How Setting Up a Trust for a Family Member with Dementia or Alzheimer’s Can Help with Money

One of the most challenging aspects of caring for a family member with dementia is the fact that the disease is progressive. Your loved one might have a few good days, and then struggle to perform basic life tasks. According to the National Institute on Aging, one of the first signs that your family member might be struggling can include problems managing money [1].

If you or someone you love has been diagnosed with dementia or Alzheimer’s, one of the most important next steps should be to begin the estate planning process. If you wait too long to write a will or plan your estate, you could run the risk that the will might end up getting challenged in probate with the accusation that the person writing the will was mentally incapacitated at the time of writing. The estate and trust law firm in Palm Beach, Florida at Moran & Associates can assist you and your family with the trust planning process if your loved one has received this devastating diagnosis. We understand the unique challenges that families face in the wake of this diagnosis and offer compassionate and caring estate planning to help you meet your unique challenges. 

Another unique challenge that families face when a family member is diagnosed with Alzheimer’s or dementia is helping a family member manage his or her money. While the National Institute on Aging provides some helpful tips about how families can help a loved one manage money, one way to protect your loved one’s estate and finances is to set up a trust. A living trust is designed so that the assets in the trust don’t need to pass through probate (or a court process) before your beneficiaries inherit the assets in the trust. Another benefit of setting up a living trust is that you can set up a trustee to manage the assets in the trust should you become incapacitated. While the trustee will only be able to manage assets within the trust, a trust can serve as a financial protection to ensure that a family member doesn’t make financial decisions regarding the entire estate while incapacitated.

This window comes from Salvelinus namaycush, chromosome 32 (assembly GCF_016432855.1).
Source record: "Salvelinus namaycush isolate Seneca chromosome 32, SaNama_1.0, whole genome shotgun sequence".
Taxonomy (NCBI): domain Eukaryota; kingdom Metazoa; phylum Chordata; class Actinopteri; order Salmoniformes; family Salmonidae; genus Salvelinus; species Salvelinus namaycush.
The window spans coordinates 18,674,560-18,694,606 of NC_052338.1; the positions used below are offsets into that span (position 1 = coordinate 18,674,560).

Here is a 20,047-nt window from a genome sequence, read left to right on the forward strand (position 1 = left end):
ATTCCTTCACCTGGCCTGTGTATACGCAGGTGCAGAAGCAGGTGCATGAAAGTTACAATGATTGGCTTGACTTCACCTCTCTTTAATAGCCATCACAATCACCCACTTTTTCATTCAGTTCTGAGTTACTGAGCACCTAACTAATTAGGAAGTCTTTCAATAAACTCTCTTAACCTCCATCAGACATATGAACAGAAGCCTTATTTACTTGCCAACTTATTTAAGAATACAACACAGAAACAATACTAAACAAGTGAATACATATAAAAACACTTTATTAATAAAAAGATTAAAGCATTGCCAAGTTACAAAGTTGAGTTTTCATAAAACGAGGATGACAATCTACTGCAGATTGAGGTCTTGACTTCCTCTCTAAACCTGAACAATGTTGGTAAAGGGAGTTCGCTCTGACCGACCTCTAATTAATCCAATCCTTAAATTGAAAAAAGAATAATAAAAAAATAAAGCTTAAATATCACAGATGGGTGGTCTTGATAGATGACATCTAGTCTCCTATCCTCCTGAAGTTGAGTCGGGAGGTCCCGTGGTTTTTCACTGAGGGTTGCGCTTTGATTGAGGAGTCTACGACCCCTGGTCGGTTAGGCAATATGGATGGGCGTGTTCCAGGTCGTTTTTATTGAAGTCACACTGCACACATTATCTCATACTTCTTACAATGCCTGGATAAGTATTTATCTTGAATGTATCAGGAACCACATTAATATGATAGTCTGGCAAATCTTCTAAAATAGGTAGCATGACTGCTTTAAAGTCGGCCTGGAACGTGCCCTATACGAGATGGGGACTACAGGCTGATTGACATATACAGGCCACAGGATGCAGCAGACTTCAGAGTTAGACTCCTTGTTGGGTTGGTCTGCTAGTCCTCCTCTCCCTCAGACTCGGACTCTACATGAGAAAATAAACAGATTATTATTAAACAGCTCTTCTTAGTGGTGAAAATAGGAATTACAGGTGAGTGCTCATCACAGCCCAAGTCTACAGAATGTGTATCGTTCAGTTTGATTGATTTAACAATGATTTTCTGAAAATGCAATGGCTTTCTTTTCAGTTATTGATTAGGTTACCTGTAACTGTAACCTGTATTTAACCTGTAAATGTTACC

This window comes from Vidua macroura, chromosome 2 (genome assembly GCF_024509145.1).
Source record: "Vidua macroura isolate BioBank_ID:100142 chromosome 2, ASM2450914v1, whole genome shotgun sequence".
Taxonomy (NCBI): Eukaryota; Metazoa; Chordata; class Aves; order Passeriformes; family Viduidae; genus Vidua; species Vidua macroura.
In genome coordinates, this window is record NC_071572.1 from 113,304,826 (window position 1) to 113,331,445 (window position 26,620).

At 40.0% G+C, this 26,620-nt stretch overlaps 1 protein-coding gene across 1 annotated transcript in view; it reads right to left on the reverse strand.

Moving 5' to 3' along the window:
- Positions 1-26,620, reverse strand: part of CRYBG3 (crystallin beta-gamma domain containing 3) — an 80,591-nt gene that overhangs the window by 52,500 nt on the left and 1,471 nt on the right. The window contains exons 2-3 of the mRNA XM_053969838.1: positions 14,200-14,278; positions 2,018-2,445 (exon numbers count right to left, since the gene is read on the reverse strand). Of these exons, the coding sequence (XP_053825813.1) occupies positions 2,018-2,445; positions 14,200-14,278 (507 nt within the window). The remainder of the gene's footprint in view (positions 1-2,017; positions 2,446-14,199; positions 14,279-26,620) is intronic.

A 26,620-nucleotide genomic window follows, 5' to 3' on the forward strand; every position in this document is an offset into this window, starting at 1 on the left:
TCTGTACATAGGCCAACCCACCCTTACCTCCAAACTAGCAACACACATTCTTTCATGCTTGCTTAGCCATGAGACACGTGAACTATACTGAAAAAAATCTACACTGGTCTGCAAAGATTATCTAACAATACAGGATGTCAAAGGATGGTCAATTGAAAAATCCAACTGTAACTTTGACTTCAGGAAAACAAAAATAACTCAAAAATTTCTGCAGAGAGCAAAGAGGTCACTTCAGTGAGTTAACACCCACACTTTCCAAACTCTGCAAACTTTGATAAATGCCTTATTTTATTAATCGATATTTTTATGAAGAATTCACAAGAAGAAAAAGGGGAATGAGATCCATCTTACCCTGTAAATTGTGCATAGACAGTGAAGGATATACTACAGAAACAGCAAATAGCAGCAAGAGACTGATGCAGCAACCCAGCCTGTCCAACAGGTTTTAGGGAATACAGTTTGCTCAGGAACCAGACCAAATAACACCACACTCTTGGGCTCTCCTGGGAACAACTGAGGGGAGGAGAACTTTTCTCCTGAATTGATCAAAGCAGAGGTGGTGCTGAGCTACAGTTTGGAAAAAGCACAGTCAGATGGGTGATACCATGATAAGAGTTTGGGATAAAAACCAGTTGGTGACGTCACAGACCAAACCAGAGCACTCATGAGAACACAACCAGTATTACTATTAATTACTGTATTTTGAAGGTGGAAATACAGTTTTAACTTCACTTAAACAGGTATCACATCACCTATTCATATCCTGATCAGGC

One of the recommendations suggested by the National Institutes on Aging is to give a person with Alzheimer’s or dementia access only to limited amounts of money. By setting up a trust, you and your family can plan to put most of their assets in the trust, while keeping “living expenses” in a more liquid bank account. One of the challenges with dementia or Alzheimer’s is that extended family and the person with the illness may not always be aware that they are in decline. By the time the person realizes they are struggling, or family realizes their loved one is facing challenges, they may have failed to pay bills, or made purchases and financial decisions that aren’t in their best interest. One way to protect your loved one is to set up automatic bill payments. While this can help ensure that bills can get paid, it may not afford the same level of protection that a trust can provide in protecting assets and money.

If you need help with a trust after a loved one’s diagnosis, the trust lawyers in Palm Beach, Florida at Moran & Associates are here to help you. 

[1]: https://www.nia.nih.gov/health/legal-and-financial-planning-people-alzheimers 

Firm Contact Info:
Moran & Associates
231 Royal Palm Way
Palm Beach, FL
Phone: 561-779-2029
https://moran.law/palm-beach-trust-and-estate-law-firm/
https://moran.law/palm-beach-trust-law-firm/

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